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The Move To Barmac Sand

Since the inception of rock-on-rock crushing in the late 1960s it has been possible to produce manufactured sand that performs better than natural sand. This has led to the use of Barmac VSIs as the leading crusher for producing high-quality manufactured sand as well as coarse aggregates.

The overall crushing action in a Barmac B-Series VSI is more complex than many other crushers because several different crushing mechanisms are involved. The Barmac is, in essence, a high-energy centrifugal rock pump with several fracture mechanisms — impact, shatter, shear, attrition and abrasion — being used to achieve size reduction. Reduction results from the high-intensity inter-particle and particle-to-rock-bed collisions occurring within the crushing chamber and rotor.

This continual process replenishes the rock lining while at the same time maintaining a rock-on-rock chain reaction of crushing and grinding. The particles in the crushing chamber collide until they have lost sufficient energy to allow them to drop out of the particle cloud and leave the crushing chamber. The residence time in the crushing chamber is typically 5–20s.

The end product from the Barmac crushing action is a superior shaped and textured aggregate. The nature of the crushing action ensures that all the material will be of superior particle shape, resulting in no waste material.

PARTICLE SHAPE AND TEXTURE

Particle shape is perhaps the most important factor to consider when producing a high-quality concrete aggregate. Cubical-shaped aggregate, as produced in a Barmac, performs better than aggregate of a poorer shape. The advantages of using cubical-shaped aggregate in concrete are:

  • improved workability in placing the mix with less time and effort required
  • mixes are more pumpable
  • concrete is easier to finish and gives a better surface with less time and effort required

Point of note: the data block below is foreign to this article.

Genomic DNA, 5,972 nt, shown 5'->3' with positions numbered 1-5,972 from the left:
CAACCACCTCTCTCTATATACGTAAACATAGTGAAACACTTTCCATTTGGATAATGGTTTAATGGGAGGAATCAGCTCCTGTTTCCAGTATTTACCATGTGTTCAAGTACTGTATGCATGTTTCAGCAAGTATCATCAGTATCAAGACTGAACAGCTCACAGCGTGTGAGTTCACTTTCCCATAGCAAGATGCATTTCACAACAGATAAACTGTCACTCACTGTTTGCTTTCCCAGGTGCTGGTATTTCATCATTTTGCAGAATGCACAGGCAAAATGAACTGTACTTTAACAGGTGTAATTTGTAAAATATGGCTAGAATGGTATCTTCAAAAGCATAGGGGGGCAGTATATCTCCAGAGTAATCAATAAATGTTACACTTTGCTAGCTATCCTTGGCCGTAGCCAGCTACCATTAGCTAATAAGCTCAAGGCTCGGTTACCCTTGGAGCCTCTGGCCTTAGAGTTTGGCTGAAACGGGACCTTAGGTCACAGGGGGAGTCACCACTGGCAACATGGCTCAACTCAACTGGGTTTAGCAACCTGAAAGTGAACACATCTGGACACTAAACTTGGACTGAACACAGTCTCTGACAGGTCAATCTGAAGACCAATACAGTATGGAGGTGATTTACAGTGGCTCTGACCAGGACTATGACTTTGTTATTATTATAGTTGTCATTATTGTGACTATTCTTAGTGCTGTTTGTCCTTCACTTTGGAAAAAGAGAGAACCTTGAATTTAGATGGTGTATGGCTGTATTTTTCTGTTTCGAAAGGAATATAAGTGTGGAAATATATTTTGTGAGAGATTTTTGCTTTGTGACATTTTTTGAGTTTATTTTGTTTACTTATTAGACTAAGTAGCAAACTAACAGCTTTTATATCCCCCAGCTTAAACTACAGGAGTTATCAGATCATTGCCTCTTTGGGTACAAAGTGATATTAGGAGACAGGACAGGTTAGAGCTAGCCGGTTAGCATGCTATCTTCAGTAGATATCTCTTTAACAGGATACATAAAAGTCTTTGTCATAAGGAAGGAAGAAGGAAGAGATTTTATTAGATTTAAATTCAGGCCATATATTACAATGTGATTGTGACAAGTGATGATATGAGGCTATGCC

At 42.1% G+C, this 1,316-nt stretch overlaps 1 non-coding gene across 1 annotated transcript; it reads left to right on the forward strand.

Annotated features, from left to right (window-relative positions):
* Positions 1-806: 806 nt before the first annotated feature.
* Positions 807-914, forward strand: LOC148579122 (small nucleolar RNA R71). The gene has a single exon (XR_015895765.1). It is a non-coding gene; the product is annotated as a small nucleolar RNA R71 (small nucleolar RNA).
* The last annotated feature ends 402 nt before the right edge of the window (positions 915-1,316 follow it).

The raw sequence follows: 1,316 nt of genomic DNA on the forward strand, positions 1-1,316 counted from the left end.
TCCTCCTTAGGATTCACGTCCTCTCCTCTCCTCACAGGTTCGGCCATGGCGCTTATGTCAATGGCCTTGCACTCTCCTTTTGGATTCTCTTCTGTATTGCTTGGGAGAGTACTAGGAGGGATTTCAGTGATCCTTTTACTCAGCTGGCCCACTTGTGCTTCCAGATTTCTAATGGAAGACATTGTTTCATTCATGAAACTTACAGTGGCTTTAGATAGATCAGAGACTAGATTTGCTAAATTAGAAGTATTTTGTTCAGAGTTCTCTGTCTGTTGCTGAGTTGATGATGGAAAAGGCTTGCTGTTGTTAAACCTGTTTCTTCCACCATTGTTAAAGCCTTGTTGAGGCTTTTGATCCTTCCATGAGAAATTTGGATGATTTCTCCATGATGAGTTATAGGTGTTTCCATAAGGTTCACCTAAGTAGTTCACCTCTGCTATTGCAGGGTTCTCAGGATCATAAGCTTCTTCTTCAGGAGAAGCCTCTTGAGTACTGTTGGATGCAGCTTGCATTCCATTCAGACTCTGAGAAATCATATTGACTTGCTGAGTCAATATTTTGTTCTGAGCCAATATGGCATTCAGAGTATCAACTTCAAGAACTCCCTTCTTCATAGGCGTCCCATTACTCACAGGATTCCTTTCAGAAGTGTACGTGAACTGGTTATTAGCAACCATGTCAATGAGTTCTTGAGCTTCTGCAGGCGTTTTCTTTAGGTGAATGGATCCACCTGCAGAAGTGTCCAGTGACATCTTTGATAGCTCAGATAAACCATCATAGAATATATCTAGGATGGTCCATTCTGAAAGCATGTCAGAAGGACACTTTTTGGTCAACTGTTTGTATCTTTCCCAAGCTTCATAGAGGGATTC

• less cement is required per cubic metre of concrete for a given strength
  • higher strength for a given cement content
  • higher strength aggregate in the mix
  • better mixing of ingredients, fewer voids, less bleeding and better consistency
  • better shape leads to better packing of the particles, resulting in less voids and structurally sound in-situ fill materials.

The Barmac brings both a shaping and cleaning mechanism to the production of these types of coarse and fine aggregates. The crushing action breaks down soft material at a faster rate than the harder, tougher particles, resulting in a product that is free of the softer materials that would perform poorly when subjected to the loads and conditions involved.

Concrete producers worldwide are moving towards the use of crusher fines — traditionally a waste material — as manufactured-sand products. Extensive testing is showing that manufactured sand, when processed by a rock-on-rock crusher, can be used to make concrete with superior strength characteristics and at a lower cost than concrete made with natural sand.

HIGH MICROFINES

Traditionally, sand specifications have limited the use of microfine material because of the negative effects of its use. In naturally occurring sands this fine material generally contains mineral clays and/or organic material that will increase the water demand required to produce a workable concrete mix and reduce the strength of hardened concrete.

Microfine material that is created as part of the crushing process will, in elevated quantities, improve both the fresh and hardened properties of concrete. Current research and practice proves that microfines are beneficial to most properties of concrete. Sands with a high microfine content (>15%) have been used successfully to produce workable concrete. Because the particles act in a similar way to that of coarser particles there is no additional water demand.

CASE STUDIES

Taranaki — New Zealand